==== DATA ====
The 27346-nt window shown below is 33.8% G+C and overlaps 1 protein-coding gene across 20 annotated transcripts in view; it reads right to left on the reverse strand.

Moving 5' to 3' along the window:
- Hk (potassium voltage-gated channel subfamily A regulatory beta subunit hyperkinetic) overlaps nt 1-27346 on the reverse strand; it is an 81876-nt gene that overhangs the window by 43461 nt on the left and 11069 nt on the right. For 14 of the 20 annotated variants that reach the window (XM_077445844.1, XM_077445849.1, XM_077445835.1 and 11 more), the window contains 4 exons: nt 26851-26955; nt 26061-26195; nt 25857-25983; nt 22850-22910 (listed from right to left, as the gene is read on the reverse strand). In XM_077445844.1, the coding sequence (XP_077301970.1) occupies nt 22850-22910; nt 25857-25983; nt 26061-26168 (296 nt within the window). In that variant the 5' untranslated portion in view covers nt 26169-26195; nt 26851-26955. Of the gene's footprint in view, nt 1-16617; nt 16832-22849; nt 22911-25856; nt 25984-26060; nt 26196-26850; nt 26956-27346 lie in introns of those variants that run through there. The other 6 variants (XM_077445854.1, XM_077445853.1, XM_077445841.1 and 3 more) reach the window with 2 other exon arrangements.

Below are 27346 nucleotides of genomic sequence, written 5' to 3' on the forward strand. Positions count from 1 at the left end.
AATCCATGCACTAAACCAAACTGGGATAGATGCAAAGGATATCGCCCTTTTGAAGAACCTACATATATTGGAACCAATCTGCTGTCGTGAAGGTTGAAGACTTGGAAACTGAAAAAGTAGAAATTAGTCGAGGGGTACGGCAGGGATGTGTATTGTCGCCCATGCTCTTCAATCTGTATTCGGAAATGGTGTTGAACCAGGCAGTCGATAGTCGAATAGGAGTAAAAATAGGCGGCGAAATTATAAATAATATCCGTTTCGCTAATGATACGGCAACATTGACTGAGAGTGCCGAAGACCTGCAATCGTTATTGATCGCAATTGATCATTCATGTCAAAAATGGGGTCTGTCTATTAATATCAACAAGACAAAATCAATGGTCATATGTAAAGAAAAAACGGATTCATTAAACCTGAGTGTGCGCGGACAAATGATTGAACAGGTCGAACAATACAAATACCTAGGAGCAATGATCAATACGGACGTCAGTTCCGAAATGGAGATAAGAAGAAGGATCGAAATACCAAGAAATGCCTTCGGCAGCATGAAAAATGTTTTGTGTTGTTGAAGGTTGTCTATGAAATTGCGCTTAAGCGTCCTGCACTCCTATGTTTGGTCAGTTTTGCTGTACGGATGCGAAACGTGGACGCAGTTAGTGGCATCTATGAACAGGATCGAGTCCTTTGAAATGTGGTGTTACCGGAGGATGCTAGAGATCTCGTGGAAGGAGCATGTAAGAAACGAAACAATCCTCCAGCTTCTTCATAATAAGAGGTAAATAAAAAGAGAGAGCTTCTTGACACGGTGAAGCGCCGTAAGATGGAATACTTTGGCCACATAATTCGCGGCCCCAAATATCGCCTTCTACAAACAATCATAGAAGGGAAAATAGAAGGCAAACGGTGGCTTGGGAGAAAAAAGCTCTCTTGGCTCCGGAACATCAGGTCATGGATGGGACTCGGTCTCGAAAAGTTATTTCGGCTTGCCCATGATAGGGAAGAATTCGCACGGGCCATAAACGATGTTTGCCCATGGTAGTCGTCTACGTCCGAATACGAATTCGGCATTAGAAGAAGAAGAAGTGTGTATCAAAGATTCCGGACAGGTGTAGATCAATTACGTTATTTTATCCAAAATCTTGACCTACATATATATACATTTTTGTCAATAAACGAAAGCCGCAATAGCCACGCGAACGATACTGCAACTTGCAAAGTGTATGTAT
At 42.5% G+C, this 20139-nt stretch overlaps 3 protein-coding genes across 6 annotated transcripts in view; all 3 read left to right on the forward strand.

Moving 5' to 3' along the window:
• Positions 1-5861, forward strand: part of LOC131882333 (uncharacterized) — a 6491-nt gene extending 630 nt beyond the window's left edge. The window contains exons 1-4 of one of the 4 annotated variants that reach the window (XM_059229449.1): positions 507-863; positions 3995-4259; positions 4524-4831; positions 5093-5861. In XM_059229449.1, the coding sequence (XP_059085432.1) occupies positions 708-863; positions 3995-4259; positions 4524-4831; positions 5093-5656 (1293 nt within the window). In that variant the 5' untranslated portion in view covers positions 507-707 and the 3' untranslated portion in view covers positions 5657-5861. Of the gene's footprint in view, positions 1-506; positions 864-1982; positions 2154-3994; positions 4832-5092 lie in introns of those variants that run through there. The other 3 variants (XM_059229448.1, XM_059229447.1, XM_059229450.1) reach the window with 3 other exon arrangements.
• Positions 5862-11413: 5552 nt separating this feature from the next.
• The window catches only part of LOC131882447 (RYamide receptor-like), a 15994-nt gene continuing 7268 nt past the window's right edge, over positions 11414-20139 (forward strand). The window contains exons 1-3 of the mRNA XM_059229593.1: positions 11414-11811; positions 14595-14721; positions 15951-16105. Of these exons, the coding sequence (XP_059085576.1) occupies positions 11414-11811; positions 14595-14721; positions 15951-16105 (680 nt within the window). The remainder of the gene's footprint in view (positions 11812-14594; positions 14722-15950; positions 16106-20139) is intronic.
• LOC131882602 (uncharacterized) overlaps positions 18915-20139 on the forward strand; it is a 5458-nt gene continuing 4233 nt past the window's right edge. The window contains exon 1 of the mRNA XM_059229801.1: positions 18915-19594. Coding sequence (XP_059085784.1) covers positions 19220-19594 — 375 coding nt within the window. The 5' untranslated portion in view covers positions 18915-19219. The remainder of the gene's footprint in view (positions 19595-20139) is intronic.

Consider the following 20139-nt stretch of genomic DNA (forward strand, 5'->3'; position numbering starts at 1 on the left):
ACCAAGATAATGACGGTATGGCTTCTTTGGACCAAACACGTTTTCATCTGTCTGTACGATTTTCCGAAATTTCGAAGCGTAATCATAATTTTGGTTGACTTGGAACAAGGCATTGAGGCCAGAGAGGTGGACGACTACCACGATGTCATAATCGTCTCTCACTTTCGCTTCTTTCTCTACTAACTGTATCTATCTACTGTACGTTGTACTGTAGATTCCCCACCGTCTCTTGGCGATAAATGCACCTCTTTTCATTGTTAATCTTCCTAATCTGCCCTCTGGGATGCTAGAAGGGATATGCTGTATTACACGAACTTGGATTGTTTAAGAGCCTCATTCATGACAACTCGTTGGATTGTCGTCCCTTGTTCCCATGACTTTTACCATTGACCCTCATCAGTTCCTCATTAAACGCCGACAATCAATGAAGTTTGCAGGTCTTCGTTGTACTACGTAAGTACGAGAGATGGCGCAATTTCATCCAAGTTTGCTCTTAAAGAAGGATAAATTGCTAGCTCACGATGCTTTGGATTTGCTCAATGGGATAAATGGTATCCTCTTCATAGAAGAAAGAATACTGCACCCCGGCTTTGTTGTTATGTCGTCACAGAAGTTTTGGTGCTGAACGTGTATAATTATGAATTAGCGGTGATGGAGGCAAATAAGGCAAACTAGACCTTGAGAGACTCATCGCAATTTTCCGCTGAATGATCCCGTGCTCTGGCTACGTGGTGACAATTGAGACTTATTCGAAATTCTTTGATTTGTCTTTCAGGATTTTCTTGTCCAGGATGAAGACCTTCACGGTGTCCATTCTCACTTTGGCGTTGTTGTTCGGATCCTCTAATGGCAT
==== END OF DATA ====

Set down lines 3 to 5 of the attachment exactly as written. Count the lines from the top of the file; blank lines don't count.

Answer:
- Hk (potassium voltage-gated channel subfamily A regulatory beta subunit hyperkinetic) overlaps nt 1-27346 on the reverse strand; it is an 81876-nt gene that overhangs the window by 43461 nt on the left and 11069 nt on the right. For 14 of the 20 annotated variants that reach the window (XM_077445844.1, XM_077445849.1, XM_077445835.1 and 11 more), the window contains 4 exons: nt 26851-26955; nt 26061-26195; nt 25857-25983; nt 22850-22910 (listed from right to left, as the gene is read on the reverse strand). In XM_077445844.1, the coding sequence (XP_077301970.1) occupies nt 22850-22910; nt 25857-25983; nt 26061-26168 (296 nt within the window). In that variant the 5' untranslated portion in view covers nt 26169-26195; nt 26851-26955. Of the gene's footprint in view, nt 1-16617; nt 16832-22849; nt 22911-25856; nt 25984-26060; nt 26196-26850; nt 26956-27346 lie in introns of those variants that run through there. The other 6 variants (XM_077445854.1, XM_077445853.1, XM_077445841.1 and 3 more) reach the window with 2 other exon arrangements.

Below are 27346 nucleotides of genomic sequence, written 5' to 3' on the forward strand. Positions count from 1 at the left end.
AATCCATGCACTAAACCAAACTGGGATAGATGCAAAGGATATCGCCCTTTTGAAGAACCTACATATATTGGAACCAATCTGCTGTCGTGAAGGTTGAAGACTTGGAAACTGAAAAAGTAGAAATTAGTCGAGGGGTACGGCAGGGATGTGTATTGTCGCCCATGCTCTTCAATCTGTATTCGGAAATGGTGTTGAACCAGGCAGTCGATAGTCGAATAGGAGTAAAAATAGGCGGCGAAATTATAAATAATATCCGTTTCGCTAATGATACGGCAACATTGACTGAGAGTGCCGAAGACCTGCAATCGTTATTGATCGCAATTGATCATTCATGTCAAAAATGGGGTCTGTCTATTAATATCAACAAGACAAAATCAATGGTCATATGTAAAGAAAAAACGGATTCATTAAACCTGAGTGTGCGCGGACAAATGATTGAACAGGTCGAACAATACAAATACCTAGGAGCAATGATCAATACGGACGTCAGTTCCGAAATGGAGATAAGAAGAAGGATCGAAATACCAAGAAATGCCTTCGGCAGCATGAAAAATGTTTTGTGTTGTTGAAGGTTGTCTATGAAATTGCGCTTAAGCGTCCTGCACTCCTATGTTTGGTCAGTTTTGCTGTACGGATGCGAAACGTGGACGCAGTTAGTGGCATCTATGAACAGGATCGAGTCCTTTGAAATGTGGTGTTACCGGAGGATGCTAGAGATCTCGTGGAAGGAGCATGTAAGAAACGAAACAATCCTCCAGCTTCTTCATAATAAGAGGTAAATAAAAAGAGAGAGCTTCTTGACACGGTGAAGCGCCGTAAGATGGAATACTTTGGCCACATAATTCGCGGCCCCAAATATCGCCTTCTACAAACAATCATAGAAGGGAAAATAGAAGGCAAACGGTGGCTTGGGAGAAAAAAGCTCTCTTGGCTCCGGAACATCAGGTCATGGATGGGACTCGGTCTCGAAAAGTTATTTCGGCTTGCCCATGATAGGGAAGAATTCGCACGGGCCATAAACGATGTTTGCCCATGGTAGTCGTCTACGTCCGAATACGAATTCGGCATTAGAAGAAGAAGAAGTGTGTATCAAAGATTCCGGACAGGTGTAGATCAATTACGTTATTTTATCCAAAATCTTGACCTACATATATATACATTTTTGTCAATAAACGAAAGCCGCAATAGCCACGCGAACGATACTGCAACTTGCAAAGTGTATGTAT